Without my morning coffee, I’m just like a dried-up piece of roast goat, Johann Sebastian Bach once said. Ah, yes, indeed. Centuries later, many of us would agree. That’s why, whenever another new piece of research around the health benefits of coffee turns up, it’s greeted with great fanfare – as has been the case with a new study, from the University of Southampton, which found that drinking coffee can cut the risk of developing chronic liver disease or fatty liver disease.

Hang on – haven’t health experts long told us that coffee is bad for us?

Absolutely. In the not so distant past, the World Health Organisation, in 1991, classified it as a possible carcinogen, and the world was full of warnings about the demon coffee, which was then thought to be linked with high blood pressure and cardiovascular disease. But more and more it seems the research around coffee is nothing but a good news story. This study into liver disease and coffee is one of just many. There are others that have linked coffee consumption to reduced risk of Parkinson’s, heart disease, type 2II diabetes, gallstones, depression, liver cancer, melanomas and prostate cancer.

Does this study mean I can prevent liver disease by offsetting a boozy bender with an espresso nightcap?

Nope. Even coffee does not have such super powers.

Is there any end to these coffee health studies?

I know, I know. Sometimes it seems we are obsessed with measuring our lives out with coffee spoons. It’s one of the most studied of beverages – up there with red wine for hours spent in discussion of health impacts. Only, unlike red wine, it’s looking like the benefits of coffee far outweigh the negatives. A 2017 meta-analysis published in the British Medical Journal found coffee was “consistently associated with a lower risk of mortality from all causes of cardiovascular disease, coronary heart disease and stroke”. A UK Biobank study in 2018 found coffee drinkers lived longer.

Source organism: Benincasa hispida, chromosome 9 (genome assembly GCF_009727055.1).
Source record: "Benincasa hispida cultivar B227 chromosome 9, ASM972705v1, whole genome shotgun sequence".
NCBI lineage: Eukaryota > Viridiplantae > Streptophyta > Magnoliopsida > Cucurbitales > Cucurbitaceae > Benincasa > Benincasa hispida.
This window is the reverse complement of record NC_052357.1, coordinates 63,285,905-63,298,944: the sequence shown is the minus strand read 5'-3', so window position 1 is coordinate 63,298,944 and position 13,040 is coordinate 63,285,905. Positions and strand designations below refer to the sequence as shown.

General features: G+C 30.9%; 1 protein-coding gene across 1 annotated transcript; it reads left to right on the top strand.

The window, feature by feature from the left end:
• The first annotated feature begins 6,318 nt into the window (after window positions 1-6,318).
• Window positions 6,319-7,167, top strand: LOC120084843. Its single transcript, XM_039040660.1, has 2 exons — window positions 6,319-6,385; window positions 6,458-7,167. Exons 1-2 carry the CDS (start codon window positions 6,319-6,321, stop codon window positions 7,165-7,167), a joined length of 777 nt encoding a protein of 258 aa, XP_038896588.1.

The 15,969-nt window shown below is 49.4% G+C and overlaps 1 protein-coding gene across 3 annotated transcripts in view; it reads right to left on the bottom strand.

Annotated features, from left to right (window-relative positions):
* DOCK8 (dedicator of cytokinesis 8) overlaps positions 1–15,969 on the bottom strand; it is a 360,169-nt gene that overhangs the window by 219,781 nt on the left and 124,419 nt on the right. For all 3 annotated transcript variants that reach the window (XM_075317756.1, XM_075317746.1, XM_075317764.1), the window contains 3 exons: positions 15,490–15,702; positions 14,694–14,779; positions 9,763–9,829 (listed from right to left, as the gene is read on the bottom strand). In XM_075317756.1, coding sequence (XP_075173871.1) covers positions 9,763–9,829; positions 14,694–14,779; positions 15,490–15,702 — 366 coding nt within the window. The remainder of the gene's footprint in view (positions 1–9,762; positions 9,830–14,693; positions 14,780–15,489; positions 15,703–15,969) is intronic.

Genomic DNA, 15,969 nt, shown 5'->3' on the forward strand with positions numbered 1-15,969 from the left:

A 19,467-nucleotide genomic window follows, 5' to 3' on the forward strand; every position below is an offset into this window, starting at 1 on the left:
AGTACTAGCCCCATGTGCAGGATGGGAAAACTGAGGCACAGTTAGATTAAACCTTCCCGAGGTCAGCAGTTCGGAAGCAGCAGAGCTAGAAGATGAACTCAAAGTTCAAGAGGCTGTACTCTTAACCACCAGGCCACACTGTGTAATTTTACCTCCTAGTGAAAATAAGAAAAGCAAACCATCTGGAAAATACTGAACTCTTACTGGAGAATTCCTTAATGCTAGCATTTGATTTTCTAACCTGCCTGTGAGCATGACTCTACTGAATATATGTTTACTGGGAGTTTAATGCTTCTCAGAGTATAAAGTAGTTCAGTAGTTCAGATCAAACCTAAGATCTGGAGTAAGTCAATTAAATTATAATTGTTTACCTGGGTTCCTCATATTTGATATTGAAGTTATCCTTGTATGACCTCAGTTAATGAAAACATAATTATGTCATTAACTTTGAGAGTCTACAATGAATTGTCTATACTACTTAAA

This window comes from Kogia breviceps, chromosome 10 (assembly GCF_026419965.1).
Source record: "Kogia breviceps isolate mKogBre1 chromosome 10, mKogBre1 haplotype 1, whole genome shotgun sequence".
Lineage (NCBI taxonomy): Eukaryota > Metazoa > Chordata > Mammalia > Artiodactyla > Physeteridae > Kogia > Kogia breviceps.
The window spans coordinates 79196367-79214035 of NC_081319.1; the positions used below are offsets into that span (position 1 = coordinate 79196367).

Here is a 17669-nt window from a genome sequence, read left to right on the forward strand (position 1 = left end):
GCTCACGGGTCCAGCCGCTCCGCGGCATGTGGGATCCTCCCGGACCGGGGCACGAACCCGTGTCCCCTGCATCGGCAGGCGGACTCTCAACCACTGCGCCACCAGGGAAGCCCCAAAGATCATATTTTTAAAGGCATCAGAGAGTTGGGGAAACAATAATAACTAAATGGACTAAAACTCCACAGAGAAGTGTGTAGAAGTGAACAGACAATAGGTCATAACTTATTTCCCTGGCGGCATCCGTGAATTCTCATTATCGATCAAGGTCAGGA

READ MORE: Is coffee good for you?

So how much should I be drinking?

Most studies suggest that around three or four cups a day produce maximum benefit – any more and you get no further benefits.

Are there any downsides?

Not sleeping? And lack of sleep has been linked to numerous other health issues. If your coffee consumption keeps you awake at night, best to keep it to the early part of the day.

What if I’m pregnant?

Ah, well now, in that case, it will be zero coffee for you. A paper published in the BMJ Evidence journal advises pregnant woman to cut out caffeine to help prevent miscarriage low birthweight and stillbirth. Sorry mums.

Any other coffee-related health tips?

Hold the sugar. Possibly the cream too.